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You're Never Too Old for Coachella

"You can ask me anything. You've opened up to me, and now I will open up to you." Charles Bradley, the 66-year-old soul singer extraordinaire, spoke those words to me a couple hours after his fiery Friday afternoon Coachella set. I had just told him how much his spellbinding performance...

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"You can ask me anything. You've opened up to me, and now I will open up to you."

Charles Bradley, the 66-year-old soul singer extraordinaire, spoke those words to me a couple hours after his fiery Friday afternoon Coachella set. I had just told him how much his spellbinding performance had moved me. "I saw James Brown in the 1980s," I told the former JB impersonator. "You were every bit as good, man."

Bradley put his arm around me, pulled me close to him, and kissed me on my neck.

It was perfect.

I had come to Coachella to write about the festival through the eyes of a 52-year-old AARP member with a suburban home, two kids, a wife, a dog, thinning, gray hair and an expanding waist. This weekend would also answer a question that had gnawed at me: Had I become too old to rock 'n' roll?

Music has long been my muse, sheltering me from the storm and taking me higher. As Jack White said during his slamming Saturday night set, "Music is sacred."

I have bought more 2,000 albums over the years and attended more than 250 concerts.

I slam danced to the Clash at the Santa Monica Civic, giving full reign to my adolescent rage. The Stones rolled me in Paris in 1990, while Pearl Jam rocked me at Lollapalooza. More recently, the Flaming Lips took me on a psychedelic journey of "Terror" at the Pacific Amphitheater, replete with black confetti and flashing bright lights.

That was then. This is now.

How would I fare at the nation's premier music festival with most attendees young enough to be my children?

My worries fears quickly vanished after seeing senior citizen Bradley shimmy, sweat and shout his way though an incendiary set, which at times felt like a church revival.

"I love Coachella," he said. "The people let me open my heart. If you ask me from one to 10, I'd have to put it at 11."

Fountain of Youth So would I. The music and good vibes that enveloped the festival gave me the greatest escape I've had in years. I had found the fountain of youth.

Brittany Howard of the Alabama Shakes blew me away with powerhouse pipes that channeled the ghost of Janis Joplin. Father John Misty's shambolic stage presence mesmerized. Steely Dan cast aside studio perfection in favor of tasteful jams. St. Vincent owned the stage with her mechanized dance moves and good old-fashioned charisma.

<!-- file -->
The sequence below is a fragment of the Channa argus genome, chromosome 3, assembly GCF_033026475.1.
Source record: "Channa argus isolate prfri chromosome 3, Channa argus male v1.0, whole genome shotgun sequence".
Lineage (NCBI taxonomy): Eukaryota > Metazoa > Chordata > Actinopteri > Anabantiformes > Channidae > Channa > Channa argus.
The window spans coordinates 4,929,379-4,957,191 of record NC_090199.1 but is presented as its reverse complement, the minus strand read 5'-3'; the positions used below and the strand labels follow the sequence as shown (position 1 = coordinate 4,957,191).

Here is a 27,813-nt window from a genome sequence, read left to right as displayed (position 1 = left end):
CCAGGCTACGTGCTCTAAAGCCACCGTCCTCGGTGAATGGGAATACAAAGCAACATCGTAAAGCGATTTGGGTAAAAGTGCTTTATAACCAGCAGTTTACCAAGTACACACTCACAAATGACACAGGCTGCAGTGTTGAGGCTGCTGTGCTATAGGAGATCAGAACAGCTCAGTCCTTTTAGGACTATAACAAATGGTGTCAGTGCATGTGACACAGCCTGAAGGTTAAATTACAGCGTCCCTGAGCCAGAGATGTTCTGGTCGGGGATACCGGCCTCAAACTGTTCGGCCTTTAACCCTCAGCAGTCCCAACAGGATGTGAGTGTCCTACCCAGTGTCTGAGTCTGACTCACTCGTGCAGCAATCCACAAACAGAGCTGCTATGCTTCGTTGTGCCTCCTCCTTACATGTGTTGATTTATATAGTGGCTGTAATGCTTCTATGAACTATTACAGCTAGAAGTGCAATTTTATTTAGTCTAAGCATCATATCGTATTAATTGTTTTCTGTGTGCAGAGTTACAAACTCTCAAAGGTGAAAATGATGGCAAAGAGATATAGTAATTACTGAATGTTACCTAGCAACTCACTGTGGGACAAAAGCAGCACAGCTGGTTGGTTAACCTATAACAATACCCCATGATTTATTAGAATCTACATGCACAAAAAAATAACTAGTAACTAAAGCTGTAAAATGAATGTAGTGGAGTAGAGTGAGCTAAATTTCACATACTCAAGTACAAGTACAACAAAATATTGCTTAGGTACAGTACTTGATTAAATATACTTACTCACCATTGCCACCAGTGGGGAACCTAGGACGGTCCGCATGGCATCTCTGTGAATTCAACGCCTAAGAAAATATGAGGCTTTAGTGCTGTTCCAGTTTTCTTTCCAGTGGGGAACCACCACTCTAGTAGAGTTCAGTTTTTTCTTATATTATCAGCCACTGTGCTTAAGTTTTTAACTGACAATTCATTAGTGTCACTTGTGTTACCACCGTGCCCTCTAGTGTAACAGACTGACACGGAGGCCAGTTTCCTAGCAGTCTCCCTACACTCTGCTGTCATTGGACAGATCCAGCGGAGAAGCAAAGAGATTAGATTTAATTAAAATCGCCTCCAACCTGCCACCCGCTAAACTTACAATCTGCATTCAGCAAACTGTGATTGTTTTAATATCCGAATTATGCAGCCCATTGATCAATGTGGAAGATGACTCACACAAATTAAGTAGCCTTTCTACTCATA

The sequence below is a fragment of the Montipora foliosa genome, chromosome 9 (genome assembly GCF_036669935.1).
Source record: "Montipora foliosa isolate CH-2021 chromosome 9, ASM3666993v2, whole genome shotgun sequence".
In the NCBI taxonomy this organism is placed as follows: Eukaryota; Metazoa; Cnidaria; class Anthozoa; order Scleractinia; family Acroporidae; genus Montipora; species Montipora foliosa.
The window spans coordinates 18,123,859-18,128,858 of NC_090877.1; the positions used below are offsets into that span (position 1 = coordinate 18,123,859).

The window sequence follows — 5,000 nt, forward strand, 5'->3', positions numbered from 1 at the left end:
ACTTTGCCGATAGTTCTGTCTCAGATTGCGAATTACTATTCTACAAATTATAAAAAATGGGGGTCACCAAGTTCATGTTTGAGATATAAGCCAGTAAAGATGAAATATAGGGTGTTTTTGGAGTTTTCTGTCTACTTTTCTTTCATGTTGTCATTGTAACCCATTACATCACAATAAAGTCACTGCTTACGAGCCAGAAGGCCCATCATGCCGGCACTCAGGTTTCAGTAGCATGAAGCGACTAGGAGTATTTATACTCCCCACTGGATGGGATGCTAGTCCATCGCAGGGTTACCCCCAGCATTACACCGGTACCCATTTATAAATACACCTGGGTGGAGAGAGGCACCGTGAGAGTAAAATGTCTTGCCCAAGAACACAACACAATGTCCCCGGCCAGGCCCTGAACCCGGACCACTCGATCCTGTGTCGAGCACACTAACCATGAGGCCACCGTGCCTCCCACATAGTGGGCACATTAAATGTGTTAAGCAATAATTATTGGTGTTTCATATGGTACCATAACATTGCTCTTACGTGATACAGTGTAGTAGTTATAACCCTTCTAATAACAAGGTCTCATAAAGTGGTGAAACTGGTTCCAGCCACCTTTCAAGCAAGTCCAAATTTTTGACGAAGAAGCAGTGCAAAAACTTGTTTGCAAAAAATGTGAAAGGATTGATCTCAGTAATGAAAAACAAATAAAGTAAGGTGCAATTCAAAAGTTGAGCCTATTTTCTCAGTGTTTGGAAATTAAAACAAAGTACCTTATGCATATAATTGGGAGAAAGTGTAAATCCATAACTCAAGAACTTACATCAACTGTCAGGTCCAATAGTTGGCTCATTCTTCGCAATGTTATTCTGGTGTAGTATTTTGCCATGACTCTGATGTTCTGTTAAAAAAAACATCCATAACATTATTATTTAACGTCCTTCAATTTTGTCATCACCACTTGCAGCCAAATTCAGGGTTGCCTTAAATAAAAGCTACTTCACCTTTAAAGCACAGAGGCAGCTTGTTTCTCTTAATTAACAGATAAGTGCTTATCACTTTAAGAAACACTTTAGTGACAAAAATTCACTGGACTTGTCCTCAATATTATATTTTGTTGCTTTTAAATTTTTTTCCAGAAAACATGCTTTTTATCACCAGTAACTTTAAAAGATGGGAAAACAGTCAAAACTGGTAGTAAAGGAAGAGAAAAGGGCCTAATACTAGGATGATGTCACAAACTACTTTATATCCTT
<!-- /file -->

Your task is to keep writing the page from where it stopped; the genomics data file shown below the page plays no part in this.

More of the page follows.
So it was just like the old days for me, right? Not exactly.

Whoever said 50 is the new 30 can't count. Fifty is old, man.

My post-Coachella aches and pains bear this out. My knees and hamstring feel rickety. The after-midnight Del Taco and Five Guys runs have unleashed a river of acid in my stomach. Turns out I need more than five hours of sleep a night - a lot more. Finishing up this piece Monday morning at 3 a.m. hasn't helped.

Like my ageing body, my musical tastes have changed.

I love AC/DC - at least I thought I did. When I was 17, I bought "Back in Black," put it on my new $500 stereo, cranked the volume, and promptly blew out my speakers. At Coachella, though, I enjoyed their serrated riffs and sandpaper vocals as much as a sledgehammer, which actually sounds better. And seeing a 60 -year-old Angus in a schoolboy outfit gives creepy a whole new meaning.

Since when did Coachella become a giant fashion show? Everywhere I looked I saw half-naked young white girls in designer shorts, fringed vests and floral headbands flashing peace signs. Call it hippie-by-Gucci - and pretentious.

Then there are the drugs. Back in the day, I enjoyed dabbling now and again. I once shroomed at a Grateful Dead show and spent the entire concert on my back watching cat- and dog-shaped clouds gently float overhead.

But the older me has become more aware of drugs' downside, although I generally favor legalization. At Coachella, I saw lots of gorgeous 20-somethings bathing in Molly's good vibrations. But I witnessed far too many of them strung out and balled up in a corner sleeping or even shaking in fear.

And I don't get this need to document everything. Some scenesters spent more time taking selfies during shows than actually watching them. Even Marina Diamandis took one from the stage. For this generation, it's almost as if something doesn't exist unless it can be posted to Instagram and Facebook.

From left to right: The Coachella Weeklings are Niyaz Pirani,Music Editor Nate Jackson, Calendar Aimee Murillo (below), Marc Ballon and Taylor Hamby
The Kids Are Alright Despite all this, the kids are alright. In fact, they're pretty damn good. At the festival strangers shared water bottles, fist bumps and hugs. When I wondered aloud about the next act, a shirtless bro turned around and politely said. "It's Tyler the Creator. He's a rapper, sir."

I had been schooled.

That good cheer extended to my new friends from the "OC Weekly" and "LA Weekly." They made me feel welcome from the get-go. Nothing made me happier than sitting around the kitchen table every morning while writers and photo editors silently typed on their Macs. Our shared love of music and the printed word made the 20-year plus age difference melt away.

I leave Indio feeling spiritually cleansed, recharged, and optimistic. Fifty might not be the new 30, but it's closer than I ever imagined. See you next year at Coachella.

Marc Ballon is a former "LA Times" and "Forbes" reporter. He teaches journalism at Cal State Fullerton.

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